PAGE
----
One felt as if there was an enormous well behind them, filled up with ages of memory and long, slow, steady thinking; but their surface was sparkling with the present: like sun shimmering on the outer leaves of a vast tree, or on the ripples of a very deep lake. I don’t know but it felt as if something that grew in the ground – asleep, you might say, or just feeling itself as something between root-tip and leaf-tip, between deep earth and sky had suddenly waked up, and was considering you with the same slow care that it had given to its own inside affairs for endless years. — Tolkien, The Two Towers

Time. The tree is old, old, but time is measured in changes. For something that changes little… time moves more slowly. The Oak moves slowly compared to humans, so a thousand human years is not a thousand oak years. Still, it loses and regains its leaves each year (in the spring); it is not changeless.

It is a living sculpture carved by gravity, light, air, time, and the forest around it. The branches curve and twist in unexpected ways, echoes of obstacles the tree once faced, now long-gone. For some reason, it hasn’t grown to the east. Maybe there was a building there, or another large tree, now vanished?

The tree has grown to become an axis mundi. An axis mundi, a world tree or central mountain, sits in a central location, and exerts its influence over the whole world; and the whole world is reflected within it. Just so: the Angel Oak influences the land all round it, physically and spiritually, so that the land echoes the oak; and the oak reflects the land all round it, too. Of course, this is true of all things; it is only our human manners of seeing and thinking that make some axes mundi clearer than others.

The Angel Oak and its surrounding forest are threatened by development. Get more information here.

Oddments

  • Think of the fierce energy concentrated in an acorn! Bury it, and it explodes into an oak! Bury a sheep, and you get nothing but decay. -Shaw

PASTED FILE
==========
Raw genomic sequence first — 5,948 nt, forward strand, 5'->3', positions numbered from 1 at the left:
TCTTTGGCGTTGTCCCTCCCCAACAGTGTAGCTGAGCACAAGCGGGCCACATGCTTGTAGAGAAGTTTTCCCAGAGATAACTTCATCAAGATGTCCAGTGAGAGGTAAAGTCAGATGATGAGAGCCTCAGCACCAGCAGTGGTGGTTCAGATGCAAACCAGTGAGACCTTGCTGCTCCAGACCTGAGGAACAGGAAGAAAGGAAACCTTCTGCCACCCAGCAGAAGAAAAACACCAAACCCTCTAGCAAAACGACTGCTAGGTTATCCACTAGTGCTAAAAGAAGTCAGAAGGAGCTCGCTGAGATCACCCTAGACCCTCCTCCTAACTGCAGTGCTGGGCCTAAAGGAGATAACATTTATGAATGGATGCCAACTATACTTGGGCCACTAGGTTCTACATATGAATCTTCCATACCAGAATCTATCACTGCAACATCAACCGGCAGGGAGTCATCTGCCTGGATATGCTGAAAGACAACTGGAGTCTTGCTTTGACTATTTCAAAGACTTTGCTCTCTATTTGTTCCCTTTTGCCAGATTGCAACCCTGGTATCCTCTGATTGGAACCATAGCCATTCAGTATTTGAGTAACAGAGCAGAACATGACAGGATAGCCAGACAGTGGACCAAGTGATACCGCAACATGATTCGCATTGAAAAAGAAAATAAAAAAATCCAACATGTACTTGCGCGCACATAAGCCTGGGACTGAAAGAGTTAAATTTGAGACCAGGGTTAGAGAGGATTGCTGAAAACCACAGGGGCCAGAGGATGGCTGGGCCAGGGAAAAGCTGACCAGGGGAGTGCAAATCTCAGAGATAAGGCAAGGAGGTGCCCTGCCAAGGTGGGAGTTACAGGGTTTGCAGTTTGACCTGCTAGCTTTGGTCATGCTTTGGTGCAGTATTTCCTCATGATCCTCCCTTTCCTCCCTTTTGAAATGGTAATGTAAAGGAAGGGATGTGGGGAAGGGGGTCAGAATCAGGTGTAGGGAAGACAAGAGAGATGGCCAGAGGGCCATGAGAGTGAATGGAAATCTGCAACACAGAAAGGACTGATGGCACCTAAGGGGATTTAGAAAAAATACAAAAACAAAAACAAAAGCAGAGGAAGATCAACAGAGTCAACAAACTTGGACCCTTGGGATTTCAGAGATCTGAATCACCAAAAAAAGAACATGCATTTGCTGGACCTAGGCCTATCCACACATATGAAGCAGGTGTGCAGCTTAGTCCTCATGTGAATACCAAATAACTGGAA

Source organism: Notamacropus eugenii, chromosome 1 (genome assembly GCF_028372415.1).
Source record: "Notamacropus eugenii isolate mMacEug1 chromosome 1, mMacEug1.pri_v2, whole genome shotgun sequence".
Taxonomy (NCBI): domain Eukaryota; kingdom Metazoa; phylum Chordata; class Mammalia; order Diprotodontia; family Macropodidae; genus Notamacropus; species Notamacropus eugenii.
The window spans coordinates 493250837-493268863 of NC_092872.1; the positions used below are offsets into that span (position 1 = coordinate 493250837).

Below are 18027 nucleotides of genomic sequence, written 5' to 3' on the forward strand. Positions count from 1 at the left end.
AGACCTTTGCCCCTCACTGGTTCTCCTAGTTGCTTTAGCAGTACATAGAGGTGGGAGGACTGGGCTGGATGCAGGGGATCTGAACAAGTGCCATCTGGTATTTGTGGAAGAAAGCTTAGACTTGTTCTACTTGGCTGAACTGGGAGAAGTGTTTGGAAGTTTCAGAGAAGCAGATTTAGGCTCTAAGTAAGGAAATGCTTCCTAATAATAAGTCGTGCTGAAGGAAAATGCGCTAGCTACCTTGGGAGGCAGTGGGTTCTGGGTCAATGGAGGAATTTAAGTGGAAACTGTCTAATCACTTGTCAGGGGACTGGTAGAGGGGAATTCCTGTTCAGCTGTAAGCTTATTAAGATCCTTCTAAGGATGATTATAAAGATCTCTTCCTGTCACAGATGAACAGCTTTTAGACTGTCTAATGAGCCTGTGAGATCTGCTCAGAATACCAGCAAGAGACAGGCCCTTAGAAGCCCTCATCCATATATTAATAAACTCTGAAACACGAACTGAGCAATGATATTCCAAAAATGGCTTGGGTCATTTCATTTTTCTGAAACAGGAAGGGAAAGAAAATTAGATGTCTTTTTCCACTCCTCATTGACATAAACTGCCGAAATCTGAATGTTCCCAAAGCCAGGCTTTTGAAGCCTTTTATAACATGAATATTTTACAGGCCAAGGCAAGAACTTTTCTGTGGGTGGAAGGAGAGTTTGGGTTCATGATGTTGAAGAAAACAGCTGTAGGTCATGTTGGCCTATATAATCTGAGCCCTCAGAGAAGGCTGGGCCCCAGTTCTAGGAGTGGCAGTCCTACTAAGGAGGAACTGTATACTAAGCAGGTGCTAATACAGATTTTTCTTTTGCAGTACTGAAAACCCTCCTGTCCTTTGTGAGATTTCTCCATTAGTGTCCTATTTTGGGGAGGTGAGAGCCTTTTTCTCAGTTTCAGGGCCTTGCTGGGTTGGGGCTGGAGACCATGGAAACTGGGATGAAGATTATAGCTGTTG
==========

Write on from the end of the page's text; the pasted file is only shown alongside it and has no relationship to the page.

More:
• And this our life, exempt from public haunt, finds tongues in trees, books in running brooks, sermons in stones, and good in everything. -Shakespeare

Moss, Mire

This week we’re in Charleston, South Carolina, visiting the Angel Oak. It’s considerably sunnier and wetter here than it is back in Pittsburgh: the earth is sandier, the blue skies paler, and the waters warmer. In the morning we went out jogging past the stately homes, the gardens lush with semitropical bushes, huge magnolias, and towering pines. In many places the yards showed the ongoing struggle of the suburbanite to grow grass everywhere, everywhere in America, even in places that would much rather be, say, a sandy beach, or a peat bog. As we ran, we ducked under the hanging Spanish moss, one of my favorite plants of the deep South.

Spanish moss is not moss at all, really, but a kind of bromeliad, related to the pineapple, and native only to the Americas. Like many bromeliads, it grows in the air, attached to other plants (or poles or telephone wires), and thrives in areas of high humidity. The island of Barbados (from Portuguese “bearded”) was named after the Spanish moss growing there.

The Proto Indo European root meu meant both “moist” and “marsh”; it is the ancestor of Latin mucus (eww) and Proto Germanic musan, meaning “marsh,” “bog,” “mire,” and a plant that often grows there: “moss.” Musan became meos in Old English and moss in modern English. Meanwhile, musan became myrr in Old Norse, which was borrowed into English as mire. These words both carry the spiritual notion if manifestation, creation, in recognition of the tremendous life-fostering power of those areas where land and water mix in equal parts. Moss also has earthiness and growth, increase; while mire has strong motion, power, movement, and suggests an almost malevolent agency of entrapment.